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The first-generation Daphnia magna linkage map



Daphnia magna is a well-established model species in ecotoxicology, ecology and evolution. Several new genomics tools are presently under development for this species; among them, a linkage map is a first requirement for estimating the genetic background of phenotypic traits in quantitative trait loci (QTL) studies and is also very useful in assembling the genome. It also enables comparative studies between D. magna and D. pulex, for which a linkage map already exists.


Here we describe the first genetic linkage map of D. magna. We generated 214 F2 (intercross) clonal lines as the foundation of the linkage analysis. The linkage map itself is based on 109 microsatellite markers, which produced ten major linkage groups ranging in size from 31.1 cM to 288.5 cM. The total size of this linkage map extends to 1211.6 Kosambi cM, and the average interval for the markers within linkage groups is 15.1 cM. The F2 clones can be used to map QTLs for traits that differ between the parental clones. We successfully mapped the location of two loci with infertility alleles, one inherited from the paternal clone (Iinb1) and the other from the maternal clone (Xinb3).


The D. magna linkage map presented here provides extensive coverage of the genome and a given density of markers that enable us to detect QTLs of moderate to strong effects. It is similar in size to the linkage map of D. pulex.


Daphnia magna has been used in biological research since the 18th century [1]. At the beginning of 2010, a search for Daphnia in ISI Web of Knowledgesm returned over 12,600 results starting from year 1900 [2]. D. magna is a target of many studies in evolution, ecology and ecotoxicology [35]. As a species, it is a relatively large (up to 5 mm), widespread and easy to maintain. Normally D. magna reproduces asexually, but it is possible to trigger sexual reproduction under controlled conditions, which is less easy in other members of the Daphnia genus. D. magna is also an ecologically important species in freshwater environments as it is a key grazer of algae while also being the preferred prey of fish [6]. It is widespread in the northern hemisphere, especially in the Palearctic [7]. Moreover, the taxonomy of D. magna is relatively straightforward compared to that of the D. pulex and D. longispina species complexes [8]. An advantage of D. magna over D. pulex is the relative ease of triggering sexual reproduction and hatching dormant eggs. We are rapidly acquiring new genomics tools for D. magna such as the genome project which all can be found in Daphnia Genomics Consortium webpage [9]. These attributes make this species a very desirable model organism for genetic studies.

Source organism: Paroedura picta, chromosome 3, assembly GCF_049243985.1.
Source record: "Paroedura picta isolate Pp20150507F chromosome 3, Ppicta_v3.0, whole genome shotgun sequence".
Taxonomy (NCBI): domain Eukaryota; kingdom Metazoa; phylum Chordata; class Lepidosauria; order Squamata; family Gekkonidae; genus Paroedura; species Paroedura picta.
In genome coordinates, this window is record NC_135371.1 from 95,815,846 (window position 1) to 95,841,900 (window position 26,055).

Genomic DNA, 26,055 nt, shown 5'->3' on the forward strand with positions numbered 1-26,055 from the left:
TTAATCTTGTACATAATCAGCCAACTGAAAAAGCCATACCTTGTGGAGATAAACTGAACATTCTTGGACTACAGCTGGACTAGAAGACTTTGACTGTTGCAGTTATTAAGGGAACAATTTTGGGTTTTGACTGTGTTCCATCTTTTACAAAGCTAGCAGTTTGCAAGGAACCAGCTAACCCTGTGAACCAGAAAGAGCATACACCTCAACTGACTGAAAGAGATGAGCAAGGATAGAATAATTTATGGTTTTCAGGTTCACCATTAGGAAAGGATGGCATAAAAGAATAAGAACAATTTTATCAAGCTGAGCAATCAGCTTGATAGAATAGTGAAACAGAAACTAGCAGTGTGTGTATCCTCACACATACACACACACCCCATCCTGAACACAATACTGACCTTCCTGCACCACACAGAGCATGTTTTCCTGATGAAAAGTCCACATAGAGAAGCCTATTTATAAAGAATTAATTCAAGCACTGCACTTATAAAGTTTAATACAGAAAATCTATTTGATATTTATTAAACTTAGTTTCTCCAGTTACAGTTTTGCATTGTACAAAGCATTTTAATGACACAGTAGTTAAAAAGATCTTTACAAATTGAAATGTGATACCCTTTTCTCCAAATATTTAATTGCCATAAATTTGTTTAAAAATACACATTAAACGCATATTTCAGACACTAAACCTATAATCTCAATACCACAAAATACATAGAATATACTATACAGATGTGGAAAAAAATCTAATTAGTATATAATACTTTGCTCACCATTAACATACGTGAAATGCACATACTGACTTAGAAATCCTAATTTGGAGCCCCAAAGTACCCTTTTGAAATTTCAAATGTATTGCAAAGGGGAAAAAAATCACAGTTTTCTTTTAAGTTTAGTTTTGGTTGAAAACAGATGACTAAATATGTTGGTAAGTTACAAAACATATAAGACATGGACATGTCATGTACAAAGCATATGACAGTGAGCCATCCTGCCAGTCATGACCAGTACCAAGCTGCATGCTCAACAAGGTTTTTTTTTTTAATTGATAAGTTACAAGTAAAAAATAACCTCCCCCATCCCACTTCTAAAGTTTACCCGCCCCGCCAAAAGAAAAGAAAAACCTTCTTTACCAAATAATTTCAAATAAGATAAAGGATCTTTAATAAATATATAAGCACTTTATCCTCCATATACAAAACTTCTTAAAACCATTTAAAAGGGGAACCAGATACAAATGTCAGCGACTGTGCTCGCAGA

The D. pulex linkage map is the first and most important reference point in comparing the genetic architecture of D. magna. These two species resemble each other phenotypically and share similar broad ecological niches. The divergence between D. pulex and D. magna had been estimated from mtDNA sequences to be about 200 MYA [10]. However, recent estimates of divergence time between these species, measured using nuclear genes, is reduced to 7.6 - 15.6 MYA depending on parameters [11].

D. magna is part of the sub-genus Ctenodaphnia, which have been reported to have 10 chromosomes (2n = 20) [12]. D. pulex (subgenus Daphnia s.s.) has 12 chromosomes, and its genetic map revealed 12 linkage groups (2n = 24) [13]. Chromosomes in Daphnia are small and contracted; thus, karyotypes are difficult to determine [12]. D. magna has no sex-chromosomes because sex determination in Daphnia is environmentally induced, so that the same genotype can be either male or female.

Dominant markers like AFLPs, RFLPs and RAPDs are fast and provide evidence of the overall genetic architecture, but do not effectively disentangle the exact genes responsible for trait differences [14]. Variable numbers of tandem repeats (VNTR) or microsatellite markers, on the other hand, are codominant markers and therefore provide more information. Here we report on a D. magna linkage study using microsatellite markers. The map is part of a larger QTL study aimed at detecting QTLs for various phenotypic traits. The map will also be instrumental in assembling the ongoing D. magna genome project.

The first objective of this study was to generate a linkage map of D. magna based on 109 VNTR marker loci. The second objective was to provide a test case of the D. magna linkage map's potential in QTL mapping. Combined with the published D. pulex linkage map, the linkage maps form a first-generation tool for comparative genomics of Daphnia.